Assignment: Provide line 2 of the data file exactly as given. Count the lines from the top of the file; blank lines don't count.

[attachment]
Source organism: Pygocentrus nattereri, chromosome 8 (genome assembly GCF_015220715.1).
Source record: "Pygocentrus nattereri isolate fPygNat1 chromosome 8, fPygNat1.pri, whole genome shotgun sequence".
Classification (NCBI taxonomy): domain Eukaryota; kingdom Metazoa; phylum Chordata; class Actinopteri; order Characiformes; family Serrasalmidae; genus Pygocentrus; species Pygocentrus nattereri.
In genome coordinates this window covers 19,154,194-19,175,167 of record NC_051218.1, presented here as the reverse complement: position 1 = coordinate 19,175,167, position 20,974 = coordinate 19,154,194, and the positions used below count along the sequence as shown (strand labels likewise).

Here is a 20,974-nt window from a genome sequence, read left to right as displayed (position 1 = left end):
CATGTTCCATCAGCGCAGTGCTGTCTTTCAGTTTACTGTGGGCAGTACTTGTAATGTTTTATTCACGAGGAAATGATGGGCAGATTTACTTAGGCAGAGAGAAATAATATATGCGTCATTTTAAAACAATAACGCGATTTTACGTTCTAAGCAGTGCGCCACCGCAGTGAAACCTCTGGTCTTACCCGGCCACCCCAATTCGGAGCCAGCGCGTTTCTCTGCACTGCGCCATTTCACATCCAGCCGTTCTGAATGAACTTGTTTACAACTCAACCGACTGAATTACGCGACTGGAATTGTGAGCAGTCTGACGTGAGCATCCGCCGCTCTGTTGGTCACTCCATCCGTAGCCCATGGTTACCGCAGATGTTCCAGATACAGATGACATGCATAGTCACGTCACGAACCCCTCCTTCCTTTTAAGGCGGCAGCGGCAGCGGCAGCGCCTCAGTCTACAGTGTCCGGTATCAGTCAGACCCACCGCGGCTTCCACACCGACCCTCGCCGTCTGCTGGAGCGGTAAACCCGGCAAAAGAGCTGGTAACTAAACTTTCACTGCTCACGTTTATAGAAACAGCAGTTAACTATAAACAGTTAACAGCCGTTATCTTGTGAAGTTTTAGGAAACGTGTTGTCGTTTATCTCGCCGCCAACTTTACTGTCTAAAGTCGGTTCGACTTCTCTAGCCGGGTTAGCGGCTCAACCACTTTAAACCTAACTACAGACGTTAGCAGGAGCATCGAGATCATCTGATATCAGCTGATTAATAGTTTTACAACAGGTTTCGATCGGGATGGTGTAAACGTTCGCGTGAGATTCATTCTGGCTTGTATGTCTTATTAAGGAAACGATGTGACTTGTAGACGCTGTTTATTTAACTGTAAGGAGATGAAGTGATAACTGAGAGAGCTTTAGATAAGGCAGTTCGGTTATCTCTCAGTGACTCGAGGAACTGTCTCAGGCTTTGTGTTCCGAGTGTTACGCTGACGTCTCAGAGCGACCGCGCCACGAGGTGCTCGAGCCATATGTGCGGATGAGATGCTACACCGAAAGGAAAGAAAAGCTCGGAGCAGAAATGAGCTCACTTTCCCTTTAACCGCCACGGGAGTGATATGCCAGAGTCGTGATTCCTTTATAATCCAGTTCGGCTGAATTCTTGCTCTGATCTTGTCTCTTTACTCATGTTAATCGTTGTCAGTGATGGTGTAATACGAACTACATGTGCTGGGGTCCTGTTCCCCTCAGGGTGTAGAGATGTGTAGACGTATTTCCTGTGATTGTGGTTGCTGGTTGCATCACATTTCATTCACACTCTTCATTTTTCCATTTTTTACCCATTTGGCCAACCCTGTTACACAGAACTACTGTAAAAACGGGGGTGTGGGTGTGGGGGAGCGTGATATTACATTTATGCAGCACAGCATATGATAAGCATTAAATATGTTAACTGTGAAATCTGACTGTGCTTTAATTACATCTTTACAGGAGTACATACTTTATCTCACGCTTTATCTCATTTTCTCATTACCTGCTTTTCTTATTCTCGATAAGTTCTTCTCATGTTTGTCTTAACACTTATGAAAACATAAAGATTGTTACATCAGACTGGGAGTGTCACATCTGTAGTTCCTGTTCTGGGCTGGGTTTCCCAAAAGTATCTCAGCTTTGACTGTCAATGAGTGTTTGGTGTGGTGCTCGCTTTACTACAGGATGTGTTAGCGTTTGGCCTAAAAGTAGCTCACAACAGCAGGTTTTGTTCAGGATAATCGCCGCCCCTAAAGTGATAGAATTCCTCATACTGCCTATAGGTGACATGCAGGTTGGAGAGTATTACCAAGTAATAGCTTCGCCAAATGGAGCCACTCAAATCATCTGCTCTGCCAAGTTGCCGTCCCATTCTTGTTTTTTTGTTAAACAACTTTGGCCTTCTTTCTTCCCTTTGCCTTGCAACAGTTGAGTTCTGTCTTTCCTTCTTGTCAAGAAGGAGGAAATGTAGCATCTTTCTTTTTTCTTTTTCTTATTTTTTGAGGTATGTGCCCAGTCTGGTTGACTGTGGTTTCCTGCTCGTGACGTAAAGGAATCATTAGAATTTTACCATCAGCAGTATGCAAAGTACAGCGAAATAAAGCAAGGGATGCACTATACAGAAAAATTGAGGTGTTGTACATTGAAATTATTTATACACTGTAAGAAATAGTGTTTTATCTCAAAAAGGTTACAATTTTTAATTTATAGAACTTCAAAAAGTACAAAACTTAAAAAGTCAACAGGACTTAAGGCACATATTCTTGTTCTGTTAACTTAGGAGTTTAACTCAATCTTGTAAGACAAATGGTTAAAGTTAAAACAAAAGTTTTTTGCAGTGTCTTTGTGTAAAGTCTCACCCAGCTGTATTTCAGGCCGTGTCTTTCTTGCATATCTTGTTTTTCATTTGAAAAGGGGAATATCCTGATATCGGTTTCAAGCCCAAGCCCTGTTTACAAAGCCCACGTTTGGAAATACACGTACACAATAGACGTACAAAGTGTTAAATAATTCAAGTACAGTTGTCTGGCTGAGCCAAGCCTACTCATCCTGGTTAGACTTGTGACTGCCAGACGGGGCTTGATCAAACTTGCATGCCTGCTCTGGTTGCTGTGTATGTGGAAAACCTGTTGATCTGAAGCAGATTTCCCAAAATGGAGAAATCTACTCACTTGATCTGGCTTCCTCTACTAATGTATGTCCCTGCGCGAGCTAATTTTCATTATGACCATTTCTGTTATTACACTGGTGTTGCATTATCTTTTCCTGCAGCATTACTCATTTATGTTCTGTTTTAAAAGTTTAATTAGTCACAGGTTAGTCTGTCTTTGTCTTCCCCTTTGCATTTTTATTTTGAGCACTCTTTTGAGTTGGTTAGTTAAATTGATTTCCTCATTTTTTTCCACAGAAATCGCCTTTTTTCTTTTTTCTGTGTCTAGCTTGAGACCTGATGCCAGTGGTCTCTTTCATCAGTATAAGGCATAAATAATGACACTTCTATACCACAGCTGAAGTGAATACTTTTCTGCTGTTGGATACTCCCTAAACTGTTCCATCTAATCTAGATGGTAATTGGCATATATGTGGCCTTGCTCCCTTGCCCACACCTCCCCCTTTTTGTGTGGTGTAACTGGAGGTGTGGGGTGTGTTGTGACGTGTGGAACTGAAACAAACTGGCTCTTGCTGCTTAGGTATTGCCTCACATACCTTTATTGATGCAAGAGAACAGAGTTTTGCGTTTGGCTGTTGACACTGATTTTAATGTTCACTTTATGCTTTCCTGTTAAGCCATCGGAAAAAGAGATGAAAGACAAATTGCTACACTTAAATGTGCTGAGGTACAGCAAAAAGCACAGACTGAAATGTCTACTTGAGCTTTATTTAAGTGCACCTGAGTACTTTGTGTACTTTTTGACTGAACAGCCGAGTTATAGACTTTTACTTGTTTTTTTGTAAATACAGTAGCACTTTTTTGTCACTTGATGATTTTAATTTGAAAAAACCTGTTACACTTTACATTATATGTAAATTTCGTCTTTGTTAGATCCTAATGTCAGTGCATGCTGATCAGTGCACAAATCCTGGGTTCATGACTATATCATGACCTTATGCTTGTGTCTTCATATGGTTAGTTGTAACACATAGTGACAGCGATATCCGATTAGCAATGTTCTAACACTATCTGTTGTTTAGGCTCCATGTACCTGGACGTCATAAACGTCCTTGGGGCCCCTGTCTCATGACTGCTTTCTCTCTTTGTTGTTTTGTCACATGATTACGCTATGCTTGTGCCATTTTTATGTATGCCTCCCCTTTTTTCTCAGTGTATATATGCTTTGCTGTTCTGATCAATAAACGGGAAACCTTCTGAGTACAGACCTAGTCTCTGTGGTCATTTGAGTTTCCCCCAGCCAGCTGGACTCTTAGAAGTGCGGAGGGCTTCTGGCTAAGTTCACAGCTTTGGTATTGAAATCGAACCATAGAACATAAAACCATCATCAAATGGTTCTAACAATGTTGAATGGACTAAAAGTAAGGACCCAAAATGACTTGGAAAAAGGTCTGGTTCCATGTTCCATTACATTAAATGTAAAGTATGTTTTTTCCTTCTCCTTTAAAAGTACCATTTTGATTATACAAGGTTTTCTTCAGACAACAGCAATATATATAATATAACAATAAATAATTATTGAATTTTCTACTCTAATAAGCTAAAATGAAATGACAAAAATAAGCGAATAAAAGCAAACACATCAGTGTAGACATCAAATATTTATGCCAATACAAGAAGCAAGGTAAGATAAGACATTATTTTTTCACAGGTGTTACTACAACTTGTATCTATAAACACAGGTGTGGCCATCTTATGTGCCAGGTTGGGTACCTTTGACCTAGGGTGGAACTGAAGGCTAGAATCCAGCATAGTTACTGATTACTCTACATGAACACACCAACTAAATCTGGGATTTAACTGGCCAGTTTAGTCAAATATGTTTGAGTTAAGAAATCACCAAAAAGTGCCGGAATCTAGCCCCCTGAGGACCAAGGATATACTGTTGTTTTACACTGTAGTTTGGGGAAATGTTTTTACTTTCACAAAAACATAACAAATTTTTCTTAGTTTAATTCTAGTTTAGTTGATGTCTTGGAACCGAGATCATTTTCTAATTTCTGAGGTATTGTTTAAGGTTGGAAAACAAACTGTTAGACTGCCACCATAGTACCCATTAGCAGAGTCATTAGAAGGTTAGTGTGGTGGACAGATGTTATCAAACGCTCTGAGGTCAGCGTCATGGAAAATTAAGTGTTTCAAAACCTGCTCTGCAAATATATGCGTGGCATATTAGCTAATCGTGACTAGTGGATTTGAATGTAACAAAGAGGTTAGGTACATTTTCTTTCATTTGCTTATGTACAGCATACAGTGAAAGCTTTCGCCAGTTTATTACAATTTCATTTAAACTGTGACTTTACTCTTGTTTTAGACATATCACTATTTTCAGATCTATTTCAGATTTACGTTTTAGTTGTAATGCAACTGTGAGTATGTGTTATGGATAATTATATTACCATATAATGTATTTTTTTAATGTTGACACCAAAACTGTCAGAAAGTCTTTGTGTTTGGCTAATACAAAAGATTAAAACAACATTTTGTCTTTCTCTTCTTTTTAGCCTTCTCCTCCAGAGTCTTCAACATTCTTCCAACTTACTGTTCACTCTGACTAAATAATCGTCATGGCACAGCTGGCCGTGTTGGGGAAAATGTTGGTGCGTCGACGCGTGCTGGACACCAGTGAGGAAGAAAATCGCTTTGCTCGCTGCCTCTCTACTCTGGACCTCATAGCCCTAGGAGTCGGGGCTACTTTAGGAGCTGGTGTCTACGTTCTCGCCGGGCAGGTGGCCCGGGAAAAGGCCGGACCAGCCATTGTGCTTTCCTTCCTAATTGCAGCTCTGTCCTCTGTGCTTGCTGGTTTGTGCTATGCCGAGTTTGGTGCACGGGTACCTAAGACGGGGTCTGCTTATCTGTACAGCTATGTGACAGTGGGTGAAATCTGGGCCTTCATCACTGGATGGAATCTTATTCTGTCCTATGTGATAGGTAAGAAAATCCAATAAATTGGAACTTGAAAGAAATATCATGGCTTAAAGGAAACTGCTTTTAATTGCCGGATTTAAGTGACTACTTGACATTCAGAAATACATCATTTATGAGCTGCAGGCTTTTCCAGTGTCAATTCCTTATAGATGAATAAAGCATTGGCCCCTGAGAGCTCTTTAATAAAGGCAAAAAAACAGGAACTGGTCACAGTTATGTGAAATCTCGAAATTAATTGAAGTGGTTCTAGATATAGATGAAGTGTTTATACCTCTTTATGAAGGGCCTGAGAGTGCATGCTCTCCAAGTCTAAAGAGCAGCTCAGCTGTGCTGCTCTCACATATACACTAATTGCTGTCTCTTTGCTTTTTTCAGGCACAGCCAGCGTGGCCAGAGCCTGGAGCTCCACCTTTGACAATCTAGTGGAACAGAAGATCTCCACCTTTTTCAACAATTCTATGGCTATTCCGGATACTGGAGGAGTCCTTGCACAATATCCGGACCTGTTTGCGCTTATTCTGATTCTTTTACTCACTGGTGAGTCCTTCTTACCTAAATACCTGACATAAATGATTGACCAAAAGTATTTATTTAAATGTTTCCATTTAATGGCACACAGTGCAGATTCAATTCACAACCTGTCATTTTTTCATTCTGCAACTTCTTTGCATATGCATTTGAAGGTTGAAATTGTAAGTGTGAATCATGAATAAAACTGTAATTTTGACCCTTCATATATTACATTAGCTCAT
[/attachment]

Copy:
Source record: "Pygocentrus nattereri isolate fPygNat1 chromosome 8, fPygNat1.pri, whole genome shotgun sequence".